The Church-BNP at prayer?
It becomes increasingly evident that the British Nationalist Party is endeavouring to identify its cause with that of the Church’s: on the one hand a recent advertisement for the Party had the audacity to compare their ‘persecution’ with that of Christ and, now, the Church of England Newspaper reports that the morning worship of a Norfolk Village Church was ‘descended’ upon by a BNP delegation ‘including a Church of England Vicar’ citing ‘The Rev Robert West, who ministers at a church in Holbeach, Lincolnshire’. For the avoidance of doubt, can I emphasise that Mr West is not an Anglican and has no connection with any Church of England church in Lincolnshire. Indeed, the leadership of all the major denominations within the County has recently issued a statement denouncing extremist political policies and those which encourage racism and social division. What’s their game then?
Recently, Nick Griffin the Chairman of the BNP was asked to define the ‘Britishness’ that he seeks to defend and believes is under attack. Broadly-and it was ‘broadly’ -he suggested that it was Anglo-Saxon, Celtic and North European. In addition, it has been repeatedly claimed that people of black ethnic origin can have no claim to ‘Britishness’. Well I believe there is plenty of evidence now to suggest, through our ability to do genetic mapping, that each of us is a complicated mixture of material from all over the world: on a recent television programme, an outwardly entirely white person was found to have black African ancestry and a cursory look at the programme ‘Who Do You Think You Are?’ will serve to convince us that origin and ethnicity are very complicated things indeed. So, where do we stop? Is someone ‘British’ if their grandparents were born here? Or what about great grandparents or great, great grandparents? How many of us would find ourselves subject to ‘voluntary repatriation’ if we were rigorous about our own racial mix?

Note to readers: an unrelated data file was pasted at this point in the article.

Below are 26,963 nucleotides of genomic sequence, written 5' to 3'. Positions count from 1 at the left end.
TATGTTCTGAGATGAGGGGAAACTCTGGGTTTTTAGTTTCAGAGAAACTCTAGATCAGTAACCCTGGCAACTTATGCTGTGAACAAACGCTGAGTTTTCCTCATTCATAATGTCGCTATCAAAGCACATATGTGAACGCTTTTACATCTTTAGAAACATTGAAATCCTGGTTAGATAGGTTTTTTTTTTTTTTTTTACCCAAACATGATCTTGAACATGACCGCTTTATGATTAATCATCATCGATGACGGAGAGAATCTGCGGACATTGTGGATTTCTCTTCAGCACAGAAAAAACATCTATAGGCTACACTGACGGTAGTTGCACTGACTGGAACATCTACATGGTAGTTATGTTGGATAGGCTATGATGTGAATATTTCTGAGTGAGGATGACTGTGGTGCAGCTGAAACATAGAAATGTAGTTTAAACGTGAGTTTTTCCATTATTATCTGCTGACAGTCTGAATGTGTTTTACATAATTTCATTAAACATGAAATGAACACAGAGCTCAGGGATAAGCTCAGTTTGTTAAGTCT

But, of course, it’s not about trying to preserve Britishness, but about instilling fear and anxiety into people-and playing on their natural anxieties-so that the BNP appear to be the instant answer to all our problems. The spokespeople of the BNP suggest that they are not a racist party at all but that they are simply defending ‘Britishness’ in the same way that the ethnic groups in our society seek to continue and maintain their ancient ways of life and culture. The difference is that Britain is the context in which these different cultures exist and try to maintain identity. ‘Britishness’ is not one definable way of life, struggling to survive amongst many other ways of life, it is the background to a multi-faceted, multifarious society: if there is such a thing as ‘Britishness’ then, it is in our national ability, throughout many hundreds of years, to welcome, encompass and protect the newcomer and the foreigner, who then become proud to be British. Put another way: the South Yorkshire steelworker has as little or as much in common culturally with a Surrey stockbroker as does a Seikh with a Muslim, and as little agreement on what it means to be British: what they do have in common is our culture of living together with difference. This is ‘Britishness’.
It is good that the present Pope has visited Israel and the Holocaust memorial. His position on far right politics has been, to say the least, painted as unclear, but he was able to say at Yad Vashem: ‘The Church is committed to praying and working tirelessly to ensure that hatred will never reign in the hearts of men(sic) again’. Hatred begins when we are unprepared to live together with those from whom we differ but, instead, try to banish those who are not like us. And hatred leads to the Holocaust.
The BNP saw fit to quote Our Lord in their advertisement, so I see fit to quote one of his greatest followers, St Paul: ‘There is no longer Jew or Greek, there is no longer slave or free, there is no longer male and female; for all of you are one in Christ Jesus’. Let’s bear that in mind when we vote.